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Multifaceted characteristics of dryland aridity changes in a warming world


Drylands are an essential component of the Earth System and are among the most vulnerable to climate change. In this Review, we synthesize observational and modelling evidence to demonstrate emerging differences in dryland aridity dependent on the specific metric considered. Although warming heightens vapour pressure deficit and, thus, atmospheric demand for water in both the observations and the projections, these changes do not wholly propagate to exacerbate soil moisture and runoff deficits. Moreover, counter-intuitively, many arid ecosystems have exhibited significant greening and enhanced vegetation productivity since the 1980s. Such divergence between atmospheric and ecohydrological aridity changes can primarily be related to moisture limitations by dry soils and plant physiological regulations of evapotranspiration under elevated CO2. The latter process ameliorates water stress on plant growth and decelerates warming-enhanced water losses from soils, while simultaneously warming and drying the near-surface air. We place these climate-induced aridity changes in the context of exacerbated water scarcity driven by rapidly increasing anthropogenic needs for freshwater to support population growth and economic development. Under future warming, dryland ecosystems might respond non-linearly, caused by, for example, complex ecosystem–hydrology–human interactions and increased mortality risks from drought and heat stress, which is a foremost priority for future research.

Key points

  • Atmospheric, agricultural, hydrological and ecological indices of aridity reveal strongly divergent trends since 1950 and into the near future.

  • Warming-driven increases in vapour pressure deficit hasten evaporative water loss and deplete surface moisture, in turn amplifying atmospheric drying through land–atmosphere feedbacks.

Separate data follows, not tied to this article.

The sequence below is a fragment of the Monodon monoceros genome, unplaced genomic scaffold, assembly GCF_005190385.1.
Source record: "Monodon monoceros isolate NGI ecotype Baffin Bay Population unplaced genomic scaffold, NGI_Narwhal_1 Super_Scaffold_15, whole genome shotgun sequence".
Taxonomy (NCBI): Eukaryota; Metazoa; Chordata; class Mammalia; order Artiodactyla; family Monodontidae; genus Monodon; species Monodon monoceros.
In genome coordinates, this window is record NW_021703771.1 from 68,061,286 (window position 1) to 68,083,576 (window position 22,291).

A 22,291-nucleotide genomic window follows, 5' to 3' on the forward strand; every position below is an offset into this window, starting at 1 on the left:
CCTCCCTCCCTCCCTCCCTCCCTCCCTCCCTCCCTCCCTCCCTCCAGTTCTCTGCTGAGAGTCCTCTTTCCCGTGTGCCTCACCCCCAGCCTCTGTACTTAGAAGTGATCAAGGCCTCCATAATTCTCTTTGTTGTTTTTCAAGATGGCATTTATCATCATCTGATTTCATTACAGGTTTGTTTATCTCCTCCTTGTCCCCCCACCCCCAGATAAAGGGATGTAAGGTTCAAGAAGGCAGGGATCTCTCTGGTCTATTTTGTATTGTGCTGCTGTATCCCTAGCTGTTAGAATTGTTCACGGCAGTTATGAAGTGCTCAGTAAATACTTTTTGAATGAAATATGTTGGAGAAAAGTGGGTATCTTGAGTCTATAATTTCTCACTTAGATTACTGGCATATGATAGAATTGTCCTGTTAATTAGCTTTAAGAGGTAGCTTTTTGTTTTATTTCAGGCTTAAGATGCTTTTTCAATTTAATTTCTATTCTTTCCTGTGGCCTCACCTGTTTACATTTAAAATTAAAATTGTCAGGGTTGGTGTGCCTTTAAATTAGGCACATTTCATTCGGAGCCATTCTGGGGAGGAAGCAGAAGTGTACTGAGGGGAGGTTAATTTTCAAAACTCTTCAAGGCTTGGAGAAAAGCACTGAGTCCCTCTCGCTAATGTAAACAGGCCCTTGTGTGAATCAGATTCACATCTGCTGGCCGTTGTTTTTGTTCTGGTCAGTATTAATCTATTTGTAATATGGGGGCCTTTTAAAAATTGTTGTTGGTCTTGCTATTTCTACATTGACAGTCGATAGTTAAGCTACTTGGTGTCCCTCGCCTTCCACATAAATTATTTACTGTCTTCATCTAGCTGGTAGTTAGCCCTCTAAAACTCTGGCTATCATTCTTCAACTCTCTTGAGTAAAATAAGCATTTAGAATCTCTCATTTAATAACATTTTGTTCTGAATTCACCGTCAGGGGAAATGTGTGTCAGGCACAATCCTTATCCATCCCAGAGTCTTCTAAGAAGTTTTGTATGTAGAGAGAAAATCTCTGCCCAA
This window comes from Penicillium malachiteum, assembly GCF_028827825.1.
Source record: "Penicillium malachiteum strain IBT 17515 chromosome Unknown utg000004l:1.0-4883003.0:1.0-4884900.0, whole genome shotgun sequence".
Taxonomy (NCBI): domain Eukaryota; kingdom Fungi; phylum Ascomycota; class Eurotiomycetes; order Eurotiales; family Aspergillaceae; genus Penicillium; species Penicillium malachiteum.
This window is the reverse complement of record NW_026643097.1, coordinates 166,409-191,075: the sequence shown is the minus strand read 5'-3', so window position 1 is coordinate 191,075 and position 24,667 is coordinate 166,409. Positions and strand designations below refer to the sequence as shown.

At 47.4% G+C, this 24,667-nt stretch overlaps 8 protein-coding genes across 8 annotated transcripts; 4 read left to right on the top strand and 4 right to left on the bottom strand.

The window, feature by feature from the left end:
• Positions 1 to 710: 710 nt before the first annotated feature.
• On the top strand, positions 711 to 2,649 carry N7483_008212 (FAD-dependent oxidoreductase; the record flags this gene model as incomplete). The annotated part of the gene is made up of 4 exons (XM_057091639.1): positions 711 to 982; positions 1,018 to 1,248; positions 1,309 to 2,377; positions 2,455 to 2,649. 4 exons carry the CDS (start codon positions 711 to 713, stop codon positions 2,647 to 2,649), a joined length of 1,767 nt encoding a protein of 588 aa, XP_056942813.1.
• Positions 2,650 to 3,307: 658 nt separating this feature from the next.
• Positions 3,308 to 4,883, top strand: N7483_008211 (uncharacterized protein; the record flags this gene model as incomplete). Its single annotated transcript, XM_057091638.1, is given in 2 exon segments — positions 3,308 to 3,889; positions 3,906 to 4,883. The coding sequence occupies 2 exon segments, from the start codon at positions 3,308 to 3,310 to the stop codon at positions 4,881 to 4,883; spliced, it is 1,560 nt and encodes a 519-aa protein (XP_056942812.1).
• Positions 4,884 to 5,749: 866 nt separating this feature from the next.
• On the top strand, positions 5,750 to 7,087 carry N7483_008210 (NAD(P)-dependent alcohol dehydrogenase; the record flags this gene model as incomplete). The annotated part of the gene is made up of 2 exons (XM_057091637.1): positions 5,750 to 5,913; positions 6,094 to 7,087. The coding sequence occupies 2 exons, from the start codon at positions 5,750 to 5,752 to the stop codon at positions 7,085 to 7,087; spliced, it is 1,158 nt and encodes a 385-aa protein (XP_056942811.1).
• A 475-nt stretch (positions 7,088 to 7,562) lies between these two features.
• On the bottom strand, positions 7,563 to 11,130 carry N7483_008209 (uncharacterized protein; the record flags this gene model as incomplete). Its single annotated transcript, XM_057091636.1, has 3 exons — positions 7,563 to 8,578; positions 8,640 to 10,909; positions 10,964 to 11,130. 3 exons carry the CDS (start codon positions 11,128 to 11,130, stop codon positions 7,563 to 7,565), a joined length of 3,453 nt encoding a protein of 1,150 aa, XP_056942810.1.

• Plant stomatal closure under elevated CO2 reduces transpiration and compensates for the adverse effect of higher vapour pressure deficit for plant growth, explaining the co-occurrence of ecosystem greening and atmospheric drying in drylands.

  • The physiologically induced lowering of evapotranspiration under rising CO2, along with the strong limitation by soil moisture, disconnects atmospheric drying and hydrological responses in drylands.

  • With rapid climate change and population growth, anthropogenic water demand in drylands is projected to increase by ~270% by the 2090s, exacerbating current water resource scarcity.

  • As future water deficits are driven mainly by increasing water demand, sustainable water resource management and water conservation technologies are needed to balance the socio-economic demands for water resources while maintaining healthy dryland ecosystems.

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Fig. 1: Global drylands and ecohydrological conditions.
Fig. 2: Past and future dryland changes evaluated by five different aridity metrics.
Fig. 3: Continental assessment of future dryland changes.
Fig. 4: Physical and physiological mechanisms for dryland aridity changes.
Fig. 5: Dryland anthropogenic water stress under climatic and socio-economic changes.
Fig. 6: Conceptual diagram of future dryland aridity changes.


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This study was supported by the National Natural Science Foundation of China (41991230, 41988101), the Second Tibetan Plateau Scientific Expedition and Research (STEP) program (grant no. 2019QZKK0405) and the Xplorer Prize.

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S.P. formulated the Review and identified the themes to be covered. X.L. performed the analyses and drafted the figures. X.L., S.P. and A.C. wrote the first draft of the manuscript. C.H., B.F., L.Z.X.L., J.H., J.S., A.M.B., T.F.K., T.R.M., Y.W., X.W., T.W., Y.Y. and M.L.R. reviewed and edited the manuscript before submission. All authors made substantial contributions to the discussion of content.

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Correspondence to Shilong Piao.

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Lian, X., Piao, S., Chen, A. et al. Multifaceted characteristics of dryland aridity changes in a warming world. Nat Rev Earth Environ 2, 232–250 (2021).

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